There’s no question that the COVID-19 pandemic affected the retail industry. Here are five niches most impacted by the health threat — in positive and negative ways.
Once-bustling airports became eerily quiet during the coronavirus crisis as national leaders imposed bans and authorities said people should only travel for essential reasons. Airport terminal buildings commonly tempt waiting passengers with duty-free alcohol, luxury accessories, books and more.
With airport activity plummeting, so have sales at those shops. For example, WHSmith lost 60% of its value recently. That brand operates hundreds of airport convenience stores in Britain.
Retailers selling specialty travel goods have also suffered. People can’t indulge in leisure travel now, and the prospect of enjoying it again still seems so distant that it’s hard for them even to feel excited about planning vacations. Sales for luggage brands have fallen as much as 90% due to COVID-19.
However, some pivoted to stay afloat. For example, Samsara Luggage released an “essentials kit” containing items such as disposable gloves, a reusable mask and hand sanitizer.
Grocery brands got mixed results during the pandemic. In its earliest stages, people swamped supermarket aisles in search of toilet paper, soap and nonperishable foods. As the virus persisted, many shoppers decided they did not want to deal with the hassles of shopping in stores for their essentials, especially as brands put new safety measures in place and infection numbers climbed.
Online grocery retail soared during the pandemic. In 2019, e-commerce food shopping represented 10.5% of the market. However, that figure climbed to 27.9% during March and April 2020.
Moreover, many shoppers bought products such as fresh produce and meat, refrigerated dairy, and frozen goods for the first time online in 2020. Before the pandemic hit, people frequently perceived online shopping as something they may like to try. However, during COVID-19, they saw it as a necessity.
3. CNC Manufacturing
Computerized numerical control (CNC) manufacturing involves producing goods with machines that respond to specialized software commands and codes. That industry is another that saw varied outcomes due to the pandemic.
For example, many people started working from home for the first time, causing increased demand for products like computers, smartphones and wireless earphones. Accordingly, components like CNC-machined heat sinks saw production gains.
However, CNC manufacturers also make pins, pistons, rods and other parts used on oil rigs. Some analysts expect the demand for oil to fall, particularly with more people staying in their abodes and avoiding nonessential trips.
All manufacturers have had to adapt to keep people safe during COVID-19. Fortunately, the transition apparently went well for most. A survey found that 77% of manufacturers rated their companies a four or five on a five-point scale for measures put in place to retain safety and productivity during the pandemic.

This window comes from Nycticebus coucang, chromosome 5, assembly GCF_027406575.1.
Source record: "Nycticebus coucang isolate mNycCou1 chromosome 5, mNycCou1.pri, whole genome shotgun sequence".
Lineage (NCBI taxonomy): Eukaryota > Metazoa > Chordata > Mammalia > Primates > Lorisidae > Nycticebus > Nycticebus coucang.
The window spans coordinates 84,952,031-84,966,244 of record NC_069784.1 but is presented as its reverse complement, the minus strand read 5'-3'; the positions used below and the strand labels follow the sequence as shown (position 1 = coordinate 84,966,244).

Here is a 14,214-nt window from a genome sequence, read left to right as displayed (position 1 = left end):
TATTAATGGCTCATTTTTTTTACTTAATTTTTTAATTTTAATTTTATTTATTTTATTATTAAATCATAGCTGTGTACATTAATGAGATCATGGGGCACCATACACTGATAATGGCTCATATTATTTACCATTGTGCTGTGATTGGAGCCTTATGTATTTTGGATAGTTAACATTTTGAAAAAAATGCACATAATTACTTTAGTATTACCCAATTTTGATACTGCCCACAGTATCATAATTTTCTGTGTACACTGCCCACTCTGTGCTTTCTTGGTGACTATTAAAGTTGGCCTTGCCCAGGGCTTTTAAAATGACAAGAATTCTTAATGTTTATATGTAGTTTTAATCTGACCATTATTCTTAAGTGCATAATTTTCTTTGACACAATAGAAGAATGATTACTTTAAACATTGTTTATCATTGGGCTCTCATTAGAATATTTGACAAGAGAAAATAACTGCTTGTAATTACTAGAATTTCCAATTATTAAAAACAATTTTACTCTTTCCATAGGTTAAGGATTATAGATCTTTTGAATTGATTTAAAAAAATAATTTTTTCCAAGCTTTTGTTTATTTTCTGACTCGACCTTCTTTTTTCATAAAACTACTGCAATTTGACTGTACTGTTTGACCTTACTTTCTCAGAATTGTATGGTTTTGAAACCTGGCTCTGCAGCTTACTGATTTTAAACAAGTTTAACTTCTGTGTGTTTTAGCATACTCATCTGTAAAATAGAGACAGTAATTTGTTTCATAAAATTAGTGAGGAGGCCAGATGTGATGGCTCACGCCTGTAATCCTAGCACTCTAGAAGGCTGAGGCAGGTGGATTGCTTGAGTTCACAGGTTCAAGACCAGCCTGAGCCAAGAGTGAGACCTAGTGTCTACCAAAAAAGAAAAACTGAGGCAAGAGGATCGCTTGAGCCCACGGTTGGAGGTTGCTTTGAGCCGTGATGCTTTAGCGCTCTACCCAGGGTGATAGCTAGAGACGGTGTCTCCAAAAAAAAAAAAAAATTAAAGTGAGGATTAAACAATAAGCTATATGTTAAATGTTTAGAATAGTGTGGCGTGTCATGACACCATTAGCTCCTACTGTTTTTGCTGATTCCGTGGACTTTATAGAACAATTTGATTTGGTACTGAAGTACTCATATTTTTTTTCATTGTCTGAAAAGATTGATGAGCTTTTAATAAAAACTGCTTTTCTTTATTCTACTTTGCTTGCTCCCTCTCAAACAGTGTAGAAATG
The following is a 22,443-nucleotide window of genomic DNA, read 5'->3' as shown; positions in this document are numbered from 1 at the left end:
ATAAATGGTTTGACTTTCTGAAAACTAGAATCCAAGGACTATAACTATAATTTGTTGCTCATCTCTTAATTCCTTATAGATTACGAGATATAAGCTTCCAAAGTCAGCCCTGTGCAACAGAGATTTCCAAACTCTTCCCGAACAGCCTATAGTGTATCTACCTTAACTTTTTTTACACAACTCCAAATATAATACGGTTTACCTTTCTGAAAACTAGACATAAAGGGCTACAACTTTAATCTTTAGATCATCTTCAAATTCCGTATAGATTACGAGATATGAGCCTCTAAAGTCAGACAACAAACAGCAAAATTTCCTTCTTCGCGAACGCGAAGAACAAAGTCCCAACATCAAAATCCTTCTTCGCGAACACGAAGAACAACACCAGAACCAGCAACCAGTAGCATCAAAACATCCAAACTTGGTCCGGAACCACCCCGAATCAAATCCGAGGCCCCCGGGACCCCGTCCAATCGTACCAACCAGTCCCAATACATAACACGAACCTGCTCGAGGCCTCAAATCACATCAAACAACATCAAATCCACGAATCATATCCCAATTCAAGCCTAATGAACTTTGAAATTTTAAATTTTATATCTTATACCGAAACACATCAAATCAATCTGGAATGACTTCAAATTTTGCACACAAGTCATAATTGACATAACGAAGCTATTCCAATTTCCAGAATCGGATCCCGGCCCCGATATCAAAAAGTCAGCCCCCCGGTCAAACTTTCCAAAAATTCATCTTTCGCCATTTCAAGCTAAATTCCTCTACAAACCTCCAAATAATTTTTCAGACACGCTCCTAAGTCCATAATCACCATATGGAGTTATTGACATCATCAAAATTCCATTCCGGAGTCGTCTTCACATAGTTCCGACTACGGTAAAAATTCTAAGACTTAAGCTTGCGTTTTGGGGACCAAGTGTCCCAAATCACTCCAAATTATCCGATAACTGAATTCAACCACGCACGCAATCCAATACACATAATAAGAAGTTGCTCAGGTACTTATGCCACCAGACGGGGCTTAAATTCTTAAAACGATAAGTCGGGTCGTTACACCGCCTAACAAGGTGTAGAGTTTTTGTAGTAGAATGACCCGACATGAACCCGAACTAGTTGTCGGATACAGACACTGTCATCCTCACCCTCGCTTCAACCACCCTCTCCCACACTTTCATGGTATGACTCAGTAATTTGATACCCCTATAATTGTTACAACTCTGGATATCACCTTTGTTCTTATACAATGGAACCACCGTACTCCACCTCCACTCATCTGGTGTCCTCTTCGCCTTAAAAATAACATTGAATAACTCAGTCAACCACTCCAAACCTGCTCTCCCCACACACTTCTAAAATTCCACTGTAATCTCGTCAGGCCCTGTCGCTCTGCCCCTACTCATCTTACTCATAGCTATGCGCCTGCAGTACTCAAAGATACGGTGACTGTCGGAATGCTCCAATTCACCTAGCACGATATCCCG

4. Home Fitness Equipment
As the pandemic forced gyms to close, many people decided there was no better time to start or improve a home gym routine. That’s especially true since the virus — which spreads through contaminated surfaces and droplets expelled as people speak or breathe — could thrive in a gym that did not take the proper precautions to curb it.
According to one source, the fitness equipment market grew 170% due to the coronavirus. People who were already considering making purchases decided to accelerate those buys. Those who ordinarily would not invest in exercise-related items decided there were plenty of reasons to change their minds.
Peloton, an exercise bike brand, was also one of the few retailers to excel during the pandemic. Its first-quarter sales more than tripled in 2020, and executives expected a first-ever billion-dollar quarter during the holiday season. However, Peloton experienced difficulties, too. COVID-19 led to delivery delays and slowdowns in its production facilities.
Individuals drastically reduced their in-person socializing during the pandemic. Conferences, birthday parties and cocktail nights got canceled or moved online, and people rescheduled their weddings or decided to get married without guests.
Many people also did not see the point of buying new clothes — whether for work or leisure — when staying home so much. That’s why apparel store sales fell by 66.6% in March-May 2020 — even more than sales at bars and restaurants.
A related issue is that sales of denim plummeted during COVID-19. In contrast, people bought more comfy garments, like sweatpants. That’s likely because people could not justify buying new jeans unless the old ones no longer fit or were severely worn. After all, tools for video calling typically only show a person’s top half anyway. Why not wear soft, stretchy bottoms instead?
Challenging Times Ahead
This list shows that not every retail niche suffered due to the coronavirus. However, even those that succeeded did not enjoy hassle-free operations and healthy sales.
No one’s sure what the months ahead will bring, but flexibility and a willingness to adapt will aid today’s niche retailers.
Credit: Devin Partida is a retail writer and blogger. You can read more posts from Devin at ReHack.com, where she is the Editor-in-Chief.